One recent suggestion for the “fly-by” configurations is to provide a memory buffer which handles both the control signals and the data signals. FIGS. 2C and 2D schematically illustrate a conventional two-rank memory module 310 and a four-rank memory module 310′, respectively, each comprising a memory buffer 330, 330′. The control lines 340, 340′ provide conduits for control signals from the memory controller 320, 320′ to the memory buffer 330, 330′, and the control lines 342, 342′ provide conduits for control signals from the memory buffer 330, 330′ to the memory devices 312, 312′. The plurality of data lines 350, 350′ (shown as one dashed line for clarity) provide conduits for data signals from the memory controller 320, 320′ to the memory buffer 330, 330′, and data lines (not shown for clarity) on the memory module 310, 310′ provide conduits for data signals from the memory controller 320, 320′ to the memory devices 312, 312′.

The configurations of FIGS. 2C and 2D seek to have both the data signals and the control signals going to the memory buffer 330, 330′. However, such configurations have significant drawbacks. To send the data signals to the various memory devices 312, 312′, the memory module 310, 310′ includes an extremely large number of data lines (not shown for clarity) coupling the memory buffer 330, 330′ to the memory devices 312, 312′. For example, in certain circumstances, the memory buffer 330, 330′ for an LRDIMM is a 628-pin device, which is extremely large. In addition, the logistics of tailoring the time delays of these many data lines is complicated or difficult to provide the desired timing of data signals from the memory buffer 330, 330′ to the memory devices 312, 312′. Also, the memory module 310, 310′ utilizes significant modifications of the memory controller 320, 320′ since the memory buffer 330, 330′ is taking over some of the control of data signal timing that conventional memory controllers have. Even so, the memory modules 310, 310′ of FIGS. 2C and 2D can only operate in asynchronous mode, not synchronous mode, due to the long fly-by times as compared to the desired clock frequencies. For example, for a fly-by delay of 1 nanosecond, if the data rate is 1 Gb/second, there is the possibility of collisions on the data lines during read/write turnaround. To combat such collisions, the data rate can be slowed down or “dead” cycles can be inserted. The memory module 310, 310′, as a single unit, cannot be operated in synchronous mode, but operates as locally synchronous, globally (DIMM level) asynchronous.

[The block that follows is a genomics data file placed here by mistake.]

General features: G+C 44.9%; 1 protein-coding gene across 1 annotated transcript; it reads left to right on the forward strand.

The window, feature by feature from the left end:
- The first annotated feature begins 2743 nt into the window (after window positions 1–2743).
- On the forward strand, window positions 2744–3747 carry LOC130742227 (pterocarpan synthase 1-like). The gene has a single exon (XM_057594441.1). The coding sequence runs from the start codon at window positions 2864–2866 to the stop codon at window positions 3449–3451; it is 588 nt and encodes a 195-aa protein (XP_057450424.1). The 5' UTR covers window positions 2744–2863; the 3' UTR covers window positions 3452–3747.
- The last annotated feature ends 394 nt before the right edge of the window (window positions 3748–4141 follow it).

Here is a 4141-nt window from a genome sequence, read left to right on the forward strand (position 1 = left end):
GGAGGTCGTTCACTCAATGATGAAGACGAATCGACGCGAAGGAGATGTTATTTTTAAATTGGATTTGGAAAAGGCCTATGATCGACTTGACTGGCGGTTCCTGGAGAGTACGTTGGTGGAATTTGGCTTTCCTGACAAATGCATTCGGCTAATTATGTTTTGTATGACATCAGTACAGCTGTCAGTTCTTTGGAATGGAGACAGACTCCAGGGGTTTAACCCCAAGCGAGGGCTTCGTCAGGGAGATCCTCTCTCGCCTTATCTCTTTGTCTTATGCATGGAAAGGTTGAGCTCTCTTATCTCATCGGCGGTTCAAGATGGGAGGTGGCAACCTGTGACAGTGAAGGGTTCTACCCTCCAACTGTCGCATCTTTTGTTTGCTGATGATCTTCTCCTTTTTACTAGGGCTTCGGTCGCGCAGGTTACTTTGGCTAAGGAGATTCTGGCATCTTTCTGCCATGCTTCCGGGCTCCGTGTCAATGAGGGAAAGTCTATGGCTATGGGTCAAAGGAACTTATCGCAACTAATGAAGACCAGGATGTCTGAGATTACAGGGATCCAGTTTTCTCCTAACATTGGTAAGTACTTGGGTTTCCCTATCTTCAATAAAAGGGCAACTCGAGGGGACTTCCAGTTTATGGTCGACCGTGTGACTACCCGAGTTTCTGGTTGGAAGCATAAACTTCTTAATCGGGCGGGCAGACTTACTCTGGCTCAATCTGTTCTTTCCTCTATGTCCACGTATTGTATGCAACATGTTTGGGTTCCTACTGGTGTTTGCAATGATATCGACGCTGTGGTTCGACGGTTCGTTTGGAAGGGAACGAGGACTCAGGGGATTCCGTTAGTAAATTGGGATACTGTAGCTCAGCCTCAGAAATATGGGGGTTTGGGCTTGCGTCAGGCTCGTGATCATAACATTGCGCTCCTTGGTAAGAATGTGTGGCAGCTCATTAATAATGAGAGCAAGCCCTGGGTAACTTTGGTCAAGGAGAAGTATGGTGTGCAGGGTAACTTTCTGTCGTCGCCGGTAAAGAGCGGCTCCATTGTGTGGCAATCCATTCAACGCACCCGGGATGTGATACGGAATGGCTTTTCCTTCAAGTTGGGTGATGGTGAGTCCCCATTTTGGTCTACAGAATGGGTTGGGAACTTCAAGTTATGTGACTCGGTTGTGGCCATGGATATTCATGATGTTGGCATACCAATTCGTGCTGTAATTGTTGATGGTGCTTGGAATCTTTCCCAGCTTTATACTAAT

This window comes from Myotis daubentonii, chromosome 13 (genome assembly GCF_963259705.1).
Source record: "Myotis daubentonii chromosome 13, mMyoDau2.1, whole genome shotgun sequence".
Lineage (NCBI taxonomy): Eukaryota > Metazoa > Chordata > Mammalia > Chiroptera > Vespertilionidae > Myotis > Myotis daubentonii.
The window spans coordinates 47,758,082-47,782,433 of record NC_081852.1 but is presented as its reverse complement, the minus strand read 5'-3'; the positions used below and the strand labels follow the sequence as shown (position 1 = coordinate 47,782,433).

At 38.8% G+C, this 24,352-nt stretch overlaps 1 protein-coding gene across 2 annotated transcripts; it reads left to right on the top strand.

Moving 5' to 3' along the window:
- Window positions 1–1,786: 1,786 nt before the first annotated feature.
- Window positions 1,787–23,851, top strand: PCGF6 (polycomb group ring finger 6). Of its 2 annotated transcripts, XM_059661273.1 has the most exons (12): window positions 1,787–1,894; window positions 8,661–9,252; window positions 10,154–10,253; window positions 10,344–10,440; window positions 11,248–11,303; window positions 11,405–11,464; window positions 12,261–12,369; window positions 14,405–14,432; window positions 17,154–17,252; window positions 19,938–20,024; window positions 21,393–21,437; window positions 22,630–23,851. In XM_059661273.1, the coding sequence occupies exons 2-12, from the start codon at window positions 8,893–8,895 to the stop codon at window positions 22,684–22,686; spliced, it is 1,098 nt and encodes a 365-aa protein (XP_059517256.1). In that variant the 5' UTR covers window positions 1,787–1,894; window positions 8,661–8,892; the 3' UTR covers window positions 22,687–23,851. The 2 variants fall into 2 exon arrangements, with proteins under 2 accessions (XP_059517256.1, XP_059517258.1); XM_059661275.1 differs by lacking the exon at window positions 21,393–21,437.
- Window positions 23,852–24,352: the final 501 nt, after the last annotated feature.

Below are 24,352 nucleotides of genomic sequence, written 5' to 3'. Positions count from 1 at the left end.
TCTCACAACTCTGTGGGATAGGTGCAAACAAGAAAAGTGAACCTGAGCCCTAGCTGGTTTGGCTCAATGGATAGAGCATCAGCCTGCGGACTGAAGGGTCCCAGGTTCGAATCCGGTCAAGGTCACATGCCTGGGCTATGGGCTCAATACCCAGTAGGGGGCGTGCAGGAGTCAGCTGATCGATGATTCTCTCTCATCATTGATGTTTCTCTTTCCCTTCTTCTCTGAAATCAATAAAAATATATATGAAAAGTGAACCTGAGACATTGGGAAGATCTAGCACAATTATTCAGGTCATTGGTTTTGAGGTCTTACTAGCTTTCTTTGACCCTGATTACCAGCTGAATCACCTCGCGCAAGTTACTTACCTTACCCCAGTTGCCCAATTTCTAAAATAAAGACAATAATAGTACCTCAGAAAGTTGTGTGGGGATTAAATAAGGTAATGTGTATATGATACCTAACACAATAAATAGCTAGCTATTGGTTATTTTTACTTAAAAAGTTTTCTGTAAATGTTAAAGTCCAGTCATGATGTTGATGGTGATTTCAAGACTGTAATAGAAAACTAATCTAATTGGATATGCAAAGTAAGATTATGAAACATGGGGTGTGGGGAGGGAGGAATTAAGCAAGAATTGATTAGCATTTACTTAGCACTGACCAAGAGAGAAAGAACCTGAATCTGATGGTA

FIG. 3A schematically illustrates an example memory subsystem 400 with load-reduced memory modules 402 in accordance with certain embodiments described herein. FIG. 3B schematically illustrates another example memory subsystem 400′ with load-reduced memory modules 402′ in accordance with certain embodiments described herein. FIG. 3C schematically illustrates an example layout of the memory devices 412′, the data transmission circuits 416′, and the control circuit 430′ of a memory module 402′ in accordance with certain embodiments described herein. FIG. 3D is a photograph of an example memory subsystem in accordance with certain embodiments described herein. In FIGS. 3A-3C, control lines (e.g., address and control lines 440, 440′ coupling the system memory controller 420, 420′ to the memory modules 410, 410′) are shown as dashed lines, data lines (e.g., data lines 450, 450′ coupling the system memory controller 420, 420′ to the memory modules 410, 410′) are shown as solid lines, and in FIGS. 3A and 3B, input/output connections are shown as black dots. In certain embodiments, as schematically illustrated by FIGS. 3A-3C, the address and control lines 440, 440′ coupling the system memory controller 420, 420′ to the memory module 410, 410′ (e.g., to the control circuit 430, 430′) are separate from the data lines 450, 450′ coupling the system memory controller 420, 420′ to the memory module 410, 410′ (e.g., to the data transmission circuits 416, 416′). In certain embodiments, the memory subsystem 400, 400′ is designed, for example, to deliver higher speed and higher memory density with lower thermal dissipation as compared with conventional memory subsystems. In the following discussion, aspects of the example subsystem 400 and corresponding components (e.g., memory modules 402, memory devices 412A, 412B, 412C, 412D, data transmission circuits 416, control circuit 430) and of the example subsystem 400′ and corresponding components (e.g., memory modules 402′, memory devices 412′A1, 412′A2, 412′B1, 412′B2, 412′C1, 412′C2, 412′D1, 412′D2, data transmission circuits 416′, control circuit 430′) should be understood to apply to certain other embodiments as well.